Dis­ap­pointed Ama­zon work­ers call raises ‘dam­age con­trol’

South Florida Sun-Sentinel (Sunday) - - Money - By Abha Bhat­tarai

Ama­zon.com, fight­ing back against the im­age of poor work­ing con­di­tions at its ware­houses, has been calling work­ers around the coun­try into “all-hands” meet­ings in the past week where they’ve been given raises of 25 cents to 55 cents an hour, ac­cord­ing to em­ploy­ees.

One worker, in San Bernardino, Calif., said the

40-cent bump to $13.15 an hour is the first raise he has re­ceived since he be­gan work­ing at the com­pany four years ago. Like the other Ama­zon work­ers in this re­port, he spoke on the con­di­tion of anonymity for fear of reprisal.

“It wasn’t enough. It wasn’t enough at all,” the worker said. “The HR man­ager in the room was like, ‘Aren’t you ex­cited? Come on, clap!’ We started a slow clap, with no emo­tions on our faces. A 3 per­cent raise in four years — it feels like dam­age con­trol.”

Work­ers in other parts of the coun­try also re­ported raises: 25 cents in Or­lando;

35 cents in Cop­pell, Texas; and 55 cents in He­bron, Ky. That brings their pay to be­tween $11.50 and $15.05 an hour, af­ter raises rang­ing from 2 to 4 per­cent.

The staff meet­ings and hourly raises come as Ama­zon faces con­tin­ued scru­tiny over the treat­ment and pay of its work­ers, par­tic­u­larly in its more than 100 U.S. ful­fill­ment cen­ters with 200,000 em­ploy­ees. Sen. Bernie San­ders, I-Vt., this month in­tro­duced a bill calling on Ama­zon to pay a liv­ing wage to its em­ploy­ees, fol­low­ing re­ports that thou­sands of Ama­zon work­ers rely on fed­eral as­sis­tance for food, hous­ing and health care. The me­dian Ama­zon worker was paid $28,446 last year, ac­cord­ing to com­pany fil­ings.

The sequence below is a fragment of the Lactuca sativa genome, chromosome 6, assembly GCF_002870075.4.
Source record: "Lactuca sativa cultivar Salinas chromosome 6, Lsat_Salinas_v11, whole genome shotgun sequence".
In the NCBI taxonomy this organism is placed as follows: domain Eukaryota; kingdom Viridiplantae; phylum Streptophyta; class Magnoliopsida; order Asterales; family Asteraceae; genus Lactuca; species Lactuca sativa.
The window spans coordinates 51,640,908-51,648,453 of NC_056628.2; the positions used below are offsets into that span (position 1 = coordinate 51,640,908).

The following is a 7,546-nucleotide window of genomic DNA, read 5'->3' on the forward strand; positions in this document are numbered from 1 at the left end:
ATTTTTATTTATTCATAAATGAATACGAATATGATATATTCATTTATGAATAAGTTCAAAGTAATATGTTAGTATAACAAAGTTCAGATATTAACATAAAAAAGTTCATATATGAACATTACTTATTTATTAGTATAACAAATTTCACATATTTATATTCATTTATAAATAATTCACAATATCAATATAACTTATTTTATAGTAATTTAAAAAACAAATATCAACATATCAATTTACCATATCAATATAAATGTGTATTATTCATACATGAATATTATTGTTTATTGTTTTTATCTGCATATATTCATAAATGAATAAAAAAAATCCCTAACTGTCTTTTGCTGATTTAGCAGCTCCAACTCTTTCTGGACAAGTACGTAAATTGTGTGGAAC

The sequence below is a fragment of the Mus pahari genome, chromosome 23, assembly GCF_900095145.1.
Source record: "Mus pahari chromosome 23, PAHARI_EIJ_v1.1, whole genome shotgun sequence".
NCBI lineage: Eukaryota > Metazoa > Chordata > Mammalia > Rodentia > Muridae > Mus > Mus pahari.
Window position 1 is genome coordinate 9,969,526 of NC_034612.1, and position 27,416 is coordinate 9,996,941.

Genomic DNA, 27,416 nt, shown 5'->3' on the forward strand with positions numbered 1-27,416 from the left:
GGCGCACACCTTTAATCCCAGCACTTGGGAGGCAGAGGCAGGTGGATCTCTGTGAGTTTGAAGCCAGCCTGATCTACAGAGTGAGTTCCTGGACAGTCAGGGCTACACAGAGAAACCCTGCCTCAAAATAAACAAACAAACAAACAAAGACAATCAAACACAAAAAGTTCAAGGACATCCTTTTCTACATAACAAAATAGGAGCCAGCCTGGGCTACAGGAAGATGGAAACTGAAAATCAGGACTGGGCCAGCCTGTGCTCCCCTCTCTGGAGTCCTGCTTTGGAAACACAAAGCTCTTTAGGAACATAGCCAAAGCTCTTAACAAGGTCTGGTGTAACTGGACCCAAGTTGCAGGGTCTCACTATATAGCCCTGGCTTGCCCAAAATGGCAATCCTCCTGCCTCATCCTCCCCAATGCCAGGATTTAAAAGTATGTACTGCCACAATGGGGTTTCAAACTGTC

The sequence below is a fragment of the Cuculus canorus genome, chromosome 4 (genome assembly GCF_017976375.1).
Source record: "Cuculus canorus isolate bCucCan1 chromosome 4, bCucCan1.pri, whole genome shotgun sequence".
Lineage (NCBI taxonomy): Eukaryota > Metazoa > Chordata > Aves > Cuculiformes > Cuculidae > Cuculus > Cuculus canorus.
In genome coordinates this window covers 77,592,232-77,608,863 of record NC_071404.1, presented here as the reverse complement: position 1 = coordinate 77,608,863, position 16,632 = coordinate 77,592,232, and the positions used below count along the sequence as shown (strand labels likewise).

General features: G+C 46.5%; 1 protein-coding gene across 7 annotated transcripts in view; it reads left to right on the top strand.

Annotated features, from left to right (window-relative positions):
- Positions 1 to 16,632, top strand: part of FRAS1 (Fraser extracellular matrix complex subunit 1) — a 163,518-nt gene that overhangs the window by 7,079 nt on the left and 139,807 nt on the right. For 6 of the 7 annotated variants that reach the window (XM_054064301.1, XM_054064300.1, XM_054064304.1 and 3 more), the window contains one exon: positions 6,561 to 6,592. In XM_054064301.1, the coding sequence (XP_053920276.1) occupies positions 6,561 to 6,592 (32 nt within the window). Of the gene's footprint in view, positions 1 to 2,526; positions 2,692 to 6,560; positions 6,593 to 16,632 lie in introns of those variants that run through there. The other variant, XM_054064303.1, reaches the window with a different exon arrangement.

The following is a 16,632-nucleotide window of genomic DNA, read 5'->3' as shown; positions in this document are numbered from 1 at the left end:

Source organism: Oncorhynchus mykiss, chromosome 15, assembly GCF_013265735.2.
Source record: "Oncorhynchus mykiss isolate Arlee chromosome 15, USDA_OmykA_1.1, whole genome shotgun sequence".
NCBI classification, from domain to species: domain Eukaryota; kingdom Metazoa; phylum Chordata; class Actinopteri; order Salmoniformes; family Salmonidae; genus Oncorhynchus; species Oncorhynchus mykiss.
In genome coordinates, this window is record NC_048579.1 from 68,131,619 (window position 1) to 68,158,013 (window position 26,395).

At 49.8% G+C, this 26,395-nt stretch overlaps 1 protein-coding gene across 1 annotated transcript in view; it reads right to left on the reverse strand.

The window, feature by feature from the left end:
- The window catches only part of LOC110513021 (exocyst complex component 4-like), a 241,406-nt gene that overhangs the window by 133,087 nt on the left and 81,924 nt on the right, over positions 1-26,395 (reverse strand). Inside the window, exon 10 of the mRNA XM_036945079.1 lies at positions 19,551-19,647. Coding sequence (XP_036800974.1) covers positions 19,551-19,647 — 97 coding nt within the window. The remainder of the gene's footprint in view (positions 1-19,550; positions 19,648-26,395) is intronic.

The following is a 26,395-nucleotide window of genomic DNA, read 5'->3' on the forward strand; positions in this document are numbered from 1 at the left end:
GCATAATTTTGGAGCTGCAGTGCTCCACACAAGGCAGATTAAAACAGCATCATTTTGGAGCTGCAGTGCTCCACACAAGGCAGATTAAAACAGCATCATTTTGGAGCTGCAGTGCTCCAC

A spokes­woman for Ama­zon said the com­pany eval­u­ates em­ployee pay each year to make sure wages are com­pet­i­tive.

“Wage in­creases are stan­dard prac­tice for Ama­zon,” Ash­ley Robin­son said in an email. “Some­times the in­creases are on a ro­ta­tional ba­sis or de­ter­mined by lo­cal de­mand so we can con­tinue to at­tract lo­cal ta­lent and re­tain ex­ist­ing em­ploy­ees.”

Ama­zon said full-time work­ers in its U.S. ful­fill­ment cen­ters make an av­er­age hourly wage of over $15 an hour, which in­cludes stock and in­cen­tive bonuses.

The re­tail gi­ant has grown rapidly to be­come the na­tion’s se­cond-largest pri­vate em­ployer, and ear­lier this month was val­ued at

$1 tril­lion. Its founder, Jeff Be­zos, is now the world’s wealth­i­est man with a net worth of about $160 bil­lion, ac­cord­ing to the Bloomberg Bil­lion­aires In­dex.

Re­tail­ers around the coun­try are of­fer­ing higher pay and bet­ter ben­e­fits to at­tract sea­sonal work­ers in a tight la­bor mar­ket. Tar­get, which plans to hire 120,000 tem­po­rary work­ers this hol­i­day sea­son is pay­ing

$12 an hour and of­fer­ing a chance at $500 gift cards. Ulta is giv­ing new hires half-price hair­cuts, while Wil­liams-Sonoma is promis­ing em­ployee dis­counts of

40 per­cent.

In Or­lando, an em­ployee said about 150 work­ers were called into a meet­ing at the be­gin­ning of their shift last week. “The gen­eral mes­sage was that, with ben­e­fits, we’re be­ing paid

$15 an hour even though we’re only get­ting $11.25,” he said. (By the time the meet­ing was over, all of the em­ploy­ees had got­ten a pay in­crease to $11.50 an hour. Full-time ware­house work­ers also re­ceive ben­e­fits such as health in­sur­ance and re­stricted stock units.) “More money is more money, but a lot of us still don’t make enough money to not live pay­check to pay­check.”


Em­ploy­ees pre­pare or­ders for ship­ping at an Ama­zon ful­fill­ment cen­ter in Texas.

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